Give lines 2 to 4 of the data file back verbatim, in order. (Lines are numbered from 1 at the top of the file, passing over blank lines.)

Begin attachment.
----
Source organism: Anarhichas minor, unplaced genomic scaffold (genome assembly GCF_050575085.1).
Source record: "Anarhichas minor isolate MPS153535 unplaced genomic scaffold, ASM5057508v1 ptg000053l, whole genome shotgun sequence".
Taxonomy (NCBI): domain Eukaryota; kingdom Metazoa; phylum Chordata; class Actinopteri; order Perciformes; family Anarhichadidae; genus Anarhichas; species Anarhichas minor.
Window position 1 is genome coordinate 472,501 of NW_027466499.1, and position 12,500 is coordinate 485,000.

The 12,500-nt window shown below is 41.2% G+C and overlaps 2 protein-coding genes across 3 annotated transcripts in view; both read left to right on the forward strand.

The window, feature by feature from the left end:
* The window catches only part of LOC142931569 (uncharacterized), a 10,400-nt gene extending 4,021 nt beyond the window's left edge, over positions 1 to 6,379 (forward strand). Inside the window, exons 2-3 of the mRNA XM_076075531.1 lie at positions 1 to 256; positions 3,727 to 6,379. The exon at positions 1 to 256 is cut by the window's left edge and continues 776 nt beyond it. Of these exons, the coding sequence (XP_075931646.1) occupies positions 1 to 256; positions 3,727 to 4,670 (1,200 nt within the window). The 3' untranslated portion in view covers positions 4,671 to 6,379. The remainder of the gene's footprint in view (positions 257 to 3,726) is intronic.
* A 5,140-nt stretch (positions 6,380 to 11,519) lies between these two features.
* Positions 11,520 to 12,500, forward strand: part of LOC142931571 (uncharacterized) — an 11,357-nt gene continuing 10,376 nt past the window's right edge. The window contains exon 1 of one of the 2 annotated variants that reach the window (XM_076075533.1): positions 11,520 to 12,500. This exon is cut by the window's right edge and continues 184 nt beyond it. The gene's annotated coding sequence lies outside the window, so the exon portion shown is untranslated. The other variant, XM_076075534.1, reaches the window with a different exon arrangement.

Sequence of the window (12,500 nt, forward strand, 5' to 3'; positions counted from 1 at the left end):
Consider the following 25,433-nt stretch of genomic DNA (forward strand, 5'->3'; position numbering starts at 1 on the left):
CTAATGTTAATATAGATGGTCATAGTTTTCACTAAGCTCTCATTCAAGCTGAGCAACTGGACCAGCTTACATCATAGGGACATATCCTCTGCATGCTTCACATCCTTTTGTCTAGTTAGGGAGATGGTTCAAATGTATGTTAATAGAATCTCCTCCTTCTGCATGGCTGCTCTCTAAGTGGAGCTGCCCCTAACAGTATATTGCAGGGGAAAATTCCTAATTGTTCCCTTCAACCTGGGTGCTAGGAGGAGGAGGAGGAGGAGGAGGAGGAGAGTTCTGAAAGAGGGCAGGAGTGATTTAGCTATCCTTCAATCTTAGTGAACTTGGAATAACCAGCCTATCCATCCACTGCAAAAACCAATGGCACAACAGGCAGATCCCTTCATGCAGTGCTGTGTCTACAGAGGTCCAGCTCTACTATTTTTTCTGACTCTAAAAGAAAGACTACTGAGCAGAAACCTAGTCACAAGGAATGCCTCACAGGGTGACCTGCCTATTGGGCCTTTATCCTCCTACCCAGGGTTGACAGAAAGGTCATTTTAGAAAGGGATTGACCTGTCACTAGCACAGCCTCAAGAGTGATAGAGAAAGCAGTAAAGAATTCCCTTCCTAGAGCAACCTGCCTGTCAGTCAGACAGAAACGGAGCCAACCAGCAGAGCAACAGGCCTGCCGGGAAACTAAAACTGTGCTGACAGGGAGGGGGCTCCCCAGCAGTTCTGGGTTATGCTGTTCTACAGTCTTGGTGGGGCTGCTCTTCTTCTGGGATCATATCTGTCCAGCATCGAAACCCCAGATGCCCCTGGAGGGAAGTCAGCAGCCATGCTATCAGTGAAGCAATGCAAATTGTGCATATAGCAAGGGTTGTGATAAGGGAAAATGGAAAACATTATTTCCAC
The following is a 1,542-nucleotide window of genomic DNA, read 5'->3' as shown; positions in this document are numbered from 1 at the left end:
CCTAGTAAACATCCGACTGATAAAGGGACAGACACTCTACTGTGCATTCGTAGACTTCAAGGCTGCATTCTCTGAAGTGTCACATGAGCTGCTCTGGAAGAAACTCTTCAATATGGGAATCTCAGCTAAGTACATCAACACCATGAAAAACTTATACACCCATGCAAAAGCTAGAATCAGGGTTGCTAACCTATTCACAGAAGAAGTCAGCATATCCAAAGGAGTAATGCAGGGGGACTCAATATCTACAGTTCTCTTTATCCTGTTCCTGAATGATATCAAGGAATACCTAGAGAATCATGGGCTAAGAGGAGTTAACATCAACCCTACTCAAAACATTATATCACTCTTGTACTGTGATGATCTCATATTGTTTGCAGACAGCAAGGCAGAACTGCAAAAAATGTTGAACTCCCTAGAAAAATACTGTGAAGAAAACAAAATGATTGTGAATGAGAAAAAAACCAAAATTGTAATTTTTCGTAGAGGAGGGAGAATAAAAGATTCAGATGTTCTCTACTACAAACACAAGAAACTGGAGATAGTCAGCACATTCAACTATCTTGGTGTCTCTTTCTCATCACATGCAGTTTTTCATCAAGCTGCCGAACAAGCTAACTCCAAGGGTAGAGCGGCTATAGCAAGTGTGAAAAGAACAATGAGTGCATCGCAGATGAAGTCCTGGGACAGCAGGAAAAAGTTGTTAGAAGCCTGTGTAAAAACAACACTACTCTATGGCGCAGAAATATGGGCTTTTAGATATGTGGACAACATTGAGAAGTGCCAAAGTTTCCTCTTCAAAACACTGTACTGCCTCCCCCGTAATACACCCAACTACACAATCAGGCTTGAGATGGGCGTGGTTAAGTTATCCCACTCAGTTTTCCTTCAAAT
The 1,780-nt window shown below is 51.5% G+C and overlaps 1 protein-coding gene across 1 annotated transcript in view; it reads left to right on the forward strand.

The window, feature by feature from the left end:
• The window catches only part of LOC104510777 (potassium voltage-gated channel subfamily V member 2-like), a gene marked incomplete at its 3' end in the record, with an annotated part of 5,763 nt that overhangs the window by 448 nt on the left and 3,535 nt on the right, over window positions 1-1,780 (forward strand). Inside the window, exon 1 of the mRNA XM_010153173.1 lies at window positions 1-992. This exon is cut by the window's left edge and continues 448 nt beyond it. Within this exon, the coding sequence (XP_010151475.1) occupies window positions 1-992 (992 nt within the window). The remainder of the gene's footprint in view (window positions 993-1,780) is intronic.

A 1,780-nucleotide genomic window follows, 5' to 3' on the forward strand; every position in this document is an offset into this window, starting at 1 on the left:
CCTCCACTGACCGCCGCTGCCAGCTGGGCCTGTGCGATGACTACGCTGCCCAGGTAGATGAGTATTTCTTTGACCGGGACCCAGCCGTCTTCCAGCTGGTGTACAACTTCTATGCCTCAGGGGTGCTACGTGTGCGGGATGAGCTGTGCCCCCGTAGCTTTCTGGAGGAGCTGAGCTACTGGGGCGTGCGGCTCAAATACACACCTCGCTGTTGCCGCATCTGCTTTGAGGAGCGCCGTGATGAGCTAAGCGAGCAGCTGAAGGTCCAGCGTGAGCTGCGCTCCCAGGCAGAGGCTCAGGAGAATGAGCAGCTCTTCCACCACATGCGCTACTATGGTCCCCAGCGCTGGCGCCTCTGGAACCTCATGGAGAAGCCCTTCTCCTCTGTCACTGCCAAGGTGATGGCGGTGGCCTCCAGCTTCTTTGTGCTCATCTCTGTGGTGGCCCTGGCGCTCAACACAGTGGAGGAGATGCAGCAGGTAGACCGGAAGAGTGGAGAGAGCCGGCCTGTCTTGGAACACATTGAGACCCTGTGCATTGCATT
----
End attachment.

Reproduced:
Source record: "Anarhichas minor isolate MPS153535 unplaced genomic scaffold, ASM5057508v1 ptg000053l, whole genome shotgun sequence".
Taxonomy (NCBI): domain Eukaryota; kingdom Metazoa; phylum Chordata; class Actinopteri; order Perciformes; family Anarhichadidae; genus Anarhichas; species Anarhichas minor.
Window position 1 is genome coordinate 472,501 of NW_027466499.1, and position 12,500 is coordinate 485,000.